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A Hybrid Approach to Applying Mathematical Reasoning in Computer Science Courses

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## A Hybrid Approach to Applying Mathematical Reasoning in Computer Science Courses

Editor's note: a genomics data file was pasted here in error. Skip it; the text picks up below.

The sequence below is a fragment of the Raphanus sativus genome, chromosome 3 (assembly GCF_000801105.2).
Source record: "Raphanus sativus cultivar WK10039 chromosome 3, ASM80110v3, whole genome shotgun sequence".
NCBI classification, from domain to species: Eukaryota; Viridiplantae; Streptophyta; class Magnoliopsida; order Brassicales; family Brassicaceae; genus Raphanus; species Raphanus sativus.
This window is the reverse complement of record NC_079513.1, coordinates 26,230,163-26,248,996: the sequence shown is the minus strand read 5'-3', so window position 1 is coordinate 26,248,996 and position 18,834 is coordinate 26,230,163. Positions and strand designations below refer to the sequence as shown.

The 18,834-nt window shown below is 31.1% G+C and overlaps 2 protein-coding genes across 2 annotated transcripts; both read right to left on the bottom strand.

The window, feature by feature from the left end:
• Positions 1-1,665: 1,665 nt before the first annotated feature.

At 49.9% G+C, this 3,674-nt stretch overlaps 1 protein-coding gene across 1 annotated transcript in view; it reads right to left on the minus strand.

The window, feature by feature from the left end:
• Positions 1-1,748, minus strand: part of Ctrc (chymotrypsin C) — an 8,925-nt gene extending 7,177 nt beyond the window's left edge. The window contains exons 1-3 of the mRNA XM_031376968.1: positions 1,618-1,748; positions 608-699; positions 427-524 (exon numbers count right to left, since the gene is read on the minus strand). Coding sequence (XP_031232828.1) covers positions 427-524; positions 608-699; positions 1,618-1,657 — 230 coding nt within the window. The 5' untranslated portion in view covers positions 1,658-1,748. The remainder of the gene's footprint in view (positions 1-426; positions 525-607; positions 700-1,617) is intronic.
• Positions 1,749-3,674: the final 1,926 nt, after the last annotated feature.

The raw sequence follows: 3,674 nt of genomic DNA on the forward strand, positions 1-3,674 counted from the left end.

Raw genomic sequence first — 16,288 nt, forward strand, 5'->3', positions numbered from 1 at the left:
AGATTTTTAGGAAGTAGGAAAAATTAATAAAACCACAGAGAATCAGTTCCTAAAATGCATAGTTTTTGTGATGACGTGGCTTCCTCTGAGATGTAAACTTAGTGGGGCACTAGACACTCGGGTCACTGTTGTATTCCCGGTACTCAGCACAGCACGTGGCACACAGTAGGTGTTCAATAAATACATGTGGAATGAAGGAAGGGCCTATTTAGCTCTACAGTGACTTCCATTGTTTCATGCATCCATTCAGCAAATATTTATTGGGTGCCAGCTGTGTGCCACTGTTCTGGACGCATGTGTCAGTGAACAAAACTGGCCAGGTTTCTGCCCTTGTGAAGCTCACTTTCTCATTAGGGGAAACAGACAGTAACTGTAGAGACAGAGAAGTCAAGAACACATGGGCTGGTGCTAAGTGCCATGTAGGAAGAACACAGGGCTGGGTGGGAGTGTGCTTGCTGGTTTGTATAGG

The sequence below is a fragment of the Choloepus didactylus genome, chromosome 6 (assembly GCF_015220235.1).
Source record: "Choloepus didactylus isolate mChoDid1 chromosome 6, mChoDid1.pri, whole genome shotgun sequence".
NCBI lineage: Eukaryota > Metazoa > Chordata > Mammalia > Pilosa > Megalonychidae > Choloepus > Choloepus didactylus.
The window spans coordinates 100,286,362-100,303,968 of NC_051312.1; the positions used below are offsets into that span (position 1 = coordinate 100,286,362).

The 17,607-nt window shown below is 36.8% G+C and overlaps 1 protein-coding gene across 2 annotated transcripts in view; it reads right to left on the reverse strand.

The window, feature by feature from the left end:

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**A Hybrid Approach to Applying Mathematical Reasoning in**Computer Science Courses Addressing the Challenges of Current Software**Questions to Address**• Why? • What? • Where? • How? • What do we mean by hybrid?**Some Work**• Binary search specifications • Java • C++ • Any other language • Are the algorithms correct? • Do the implementations work? • What’s the difference?**Why?**• Current software is too large for one person to understand. • Students need tools for dealing with all sizes of projects. • Maintenance makes up the majority of jobs. • Students need to separate specifications from implementations.**What do we need to prove?**• Algorithm analysis of performance? • Example: Does this algorithm find the minimal spanning tree? • Implementation of specifications • Example: Does this program implement the specifications for finding the minimal spanning tree?**Reasoning about Implementations**• Extending mathematics with proof rules • Generating verification conditions (VC’s)**Typical discrete math proof set up**• P Q • Same as • AssumeP • Confirm Q**Software Correctness**• Code is correct if it meets its specifications. • Specification of an operation involves pre- and post-conditions, which are logical assertions • Basic set up • Assumepre-conditions • Code • Confirmpost-conditions**Software Correctness**• Pre-conditions are givens or facts that you can assume • Post-conditions are guarantees or obligations that you must confirm (prove) • Basic set up • Assumepre-conditions • Code • Confirmpost-conditions**Software Correctness**• Assuming the pre-conditions, if you execute the code that follows, would you be able to confirm the logical assertions at the end of the code? • For now: Assume that nothing goes wrong during the execution of the code.**Example #1: Is Code Correct?**• Example #1 (b is a Boolean variable) Assume b; b := not b; // := is assignment Confirm b; • C code corresponding to the above Assume b; b = !b; // = is assignment Confirm b; • We will use := for assignment, etc.**Example #1: Is Code Correct?**• Example #1 (b is a Boolean variable) Assume b; b := not b; Confirm b; • The code above means: Assume b = true; b := not b; Confirm b = true;**Example #2: Is Code Correct?**• Example #1 (b is a Boolean variable) Assume b; b := not b; Confirmnot b; • Same as: Assume b = true; b := not b; Confirm b = false;**Correctness: Method**• Code is reduced to a logical assertion (starting with the last statement in the method used here) • Code is correct if and only if the logical assertion is provable • We will use various techniques and results from discrete math to complete the proofs**A Slightly Larger Example**• Software is correct if it meets its specifications. • Is the following code segment correct? Assume all variables are Integers. Assume I = #I and J = #J; Temp := I; I := J; J := Temp; Confirm I = #J and J = #I;**Proof**Assume I = #I and J = #J; Temp := I; I := J; J := Temp; Confirm J = #I; • Replace J in the Confirm assertion with the effect of the highlighted statement**Simplify**Assume I = #I and J = #J; … J := Temp; Confirm J = #I; • Becomes (J is replaced with Temp in the confirm assertion) Assume I = #I and J = #J; Temp := I; I := J; ConfirmTemp = #I;**Simplify again**Assume I = #I and J = #J; Temp := I; I := J; Confirm Temp = #I; • becomes (no I in confirm assertion) Assume I = #I and J = #J; Temp := I; ConfirmTemp = #I;**Simplify one more time**Assume I = #I and J = #J; Temp := I; ConfirmTemp = #I; • Becomes (Temp is replaced with I in the confirm assertion) Assume I = #I and J = #J; ConfirmI = #I;**Correctness Established**• Simplify one more time. Assume I = #I and J = #J; Confirm J = #J; • The above is the same as: (I = #I and J = #J) (J = #J); • true, because P and Q Q;**Correctness Summary**• What did we just do? • Mathematically prove that a piece of code is correct using integer theory and logic. • The process is mechanical. You can do both parts in the proof simultaneously; we did it separately to make it easier. • This is unlike testing where we can only show presence of errors, but not their absence.**Automating the Process**• Automated generation of verification conditions (VC’s)**Assume y 0;**• z = w/y; • if z >= 0 thenabs := z • else abs := -z • endif; • Confirm abs = |w/y|;**if then else statements:**• code: Assume B; code1; Confirm Q; • code; Assume B; code2; Confirm Q; • --------------------------------------code; If B then code1 else code2; endif;ConfirmQ;**(1) Assume y 0;**• z = w/y; • Assume z ≥ 0; • abs := z; • Confirm abs = |w/y|; • (2) Assume y 0; • z = w/y; • Assume z < 0; • abs := z; • Confirm abs = |w/y|;**code; Confirm Q ;**• --------------------------------------code; x := exp; Confirm Q;**(1) Assume y 0;**• z := w/y; • Assumez ≥ 0; • Confirmabs = |w/y|; • (2) Assumey 0; • z := w/y; • Assumez < 0; • Confirmabs = |w/y|;**Q;**• We now need a rule for Assume statements: • code; Confirm P Q; • ------------------------------------ • code; Assume P; Confirm Q;**(1) Assume y 0;**• z := w/y; • Confirm z ≥ 0 => z = |w/y|; • (2) Assume y 0;; • z := w/y; • Confirm z < 0 => -z = |w/y|;**(1) Assume y 0;**• Confirmw/y ≥ 0 => w/y = |w/y|; • (2) Assume y 0; • Confirm w/y <0 => w/y = |w/y|;**y 0 => w/y ≥ 0 => w/y = |w/y|;**• y 0 => w/y <0 => w/y = |w/y|;**Automated generation of VC’s**• Clemson website http://resolve.cs.clemson.edu/interface • example**Concept Stack_Template(type Entry; Max_Depth: Integer);**uses String_Theory; Type Family Stack is modeled by Str(Entry); exemplar S; constraints |S| <= Max_Depth; initialization ensures S = empty_string; … end Stack_Template; Mathematical Modeling of Stacks**Demonstration**• Demo site: www.cs.clemson.edu/group/resolve/ • Click on Components Tab at the top • Click on Facilities in the Finder • Click on Int_Swap_Example_Fac • Comment out operations Exchange2 and Main and their procedure using (* … *) • Click on Verify**Demonstration**• Specifications have the form • Operation … • requires pre-conditions • ensures post-conditions • Given a piece of code to implement the above specification, we get: • Assume pre-conditions • Code • Confirm post-conditions • This is the starting point**Demonstration**• Specification • Operation Exchange (updates I, J: Integer); • ensures I = #J and J = #I; • Values of parameters I and J are updated or modified by the operation • Operation has no requires clause (pre-condition) • In the ensures clause (post-condition), #I and #J denote input values**Demonstration**• Specification • Operation Exchange (updates I, J: Integer); • ensures I = #J and J = #I; • Implementation code (procedure) Temp := I; I := J; J := Temp; • Putting it together get: • Assume true; -- no pre-conditions • Code • Confirm I = #J and J = #I;**Demonstration**• Actually putting it together get: • Assume I = #I and J = #J; --system knows! • Assume true; --no pre-conditions • Code • Confirm I = #J and J = #I; • So we have (same as our exercise in class): • Assume I = #I and J = #J; --system knows! Temp := I; I := J; J := Temp; • Confirm I = #J and J = #I;**Demonstration Summary**• Correctness proofs can be automated • It is mostly tedious work • Need an integrated specification-programming language like RESOLVE • There are many specifications languages, just like there are many programming languages • ANNA, B, Dafny, Eiffel, JML,…VDM, Z • All of them use discrete math notations!**Arithmetic Example**• Example (Ans, I, and J are Integers) Assumetrue; Ans := J - I; Confirm Ans := I - J; • Is the code correct? • Why or why not?**Example: Is Code Correct?**• Example (Ans, I, and J are Integers) Assumetrue; Ans := J - I; ConfirmAns = I - J; • Is the code correct? • Substituting J - I for Ans, we have Assumetrue; Confirm J – I = I – J; • After more transformations: false //universal statement**Another Arithmetic Example**• Example (Ans, I, and J are Integers) Assumetrue; Ans := J + I; Confirm Ans := I + J; • Is the code correct? • Why or why not?**Example: Is Code Correct?**• Example (Ans, I, and J are Integers) Assumetrue; Ans := J + I; ConfirmAns = I + J; • Is the code correct? • Substituting J + I for Ans, we have Assumetrue; ConfirmJ + I = I + J; • After more transformations: true // + is commutative!**From Before: Is Code Correct?**• Example (Ans, I, and J are Integers) Assumetrue; Ans := J + I; ConfirmAns = I + J; • Is the code correct? • Substituting J + I for Ans, we have Assumetrue; ConfirmJ + I = I + J; • After more transformations: true // + is commutative!**Example Demonstration**• Try the arithmetic example at the demo site • Type this in; comment out other ops; click verify and continue with slides! OperationAns(eval I, J: Integer): Integer; ensuresAns = I + J; Procedure Ans := J + I; -- same as return(J + I); end; • Are we able to prove it automatically? • Why or why not?**Computational vs. Math Integers**• Cannot verify because assignment could cause an overflow or underflow! • We really need to confirm two things! Assumetrue; Confirm min_int<= (I + J) and (I + J) <= max_int; -- pre-condition for adding Ans := J + I; ConfirmAns = I + J; • System knows! It puts in the confirm assertion before assignment.**Computational vs. Math Integers**• To verify we need to include a bounds pre-condition! Try this. OperationAns(eval I, J: Integer): Integer; requires min_int <= (I + J) and (I + J) <= max_int; ensuresAns = I + J; Procedure Ans := J + I; end;**Computational vs. Math Integers**• This is provable because now we get: Assume min_int <= (I + J) and (I + J) <= max_int; Confirm min_int<= (I + J) and (I + J) <= max_int; Ans:= J + I; Confirm Ans = I + J;**Computational vs. Math Integers**• This is provable because now we get: Assume min_int <= (I + J) and (I + J) <= max_int;-- pre-condition Confirm min_int<= (I + J) and (I + J) <= max_int; -- system knows Ans:= J + I; -- code Confirm Ans = I + J; -- post-condition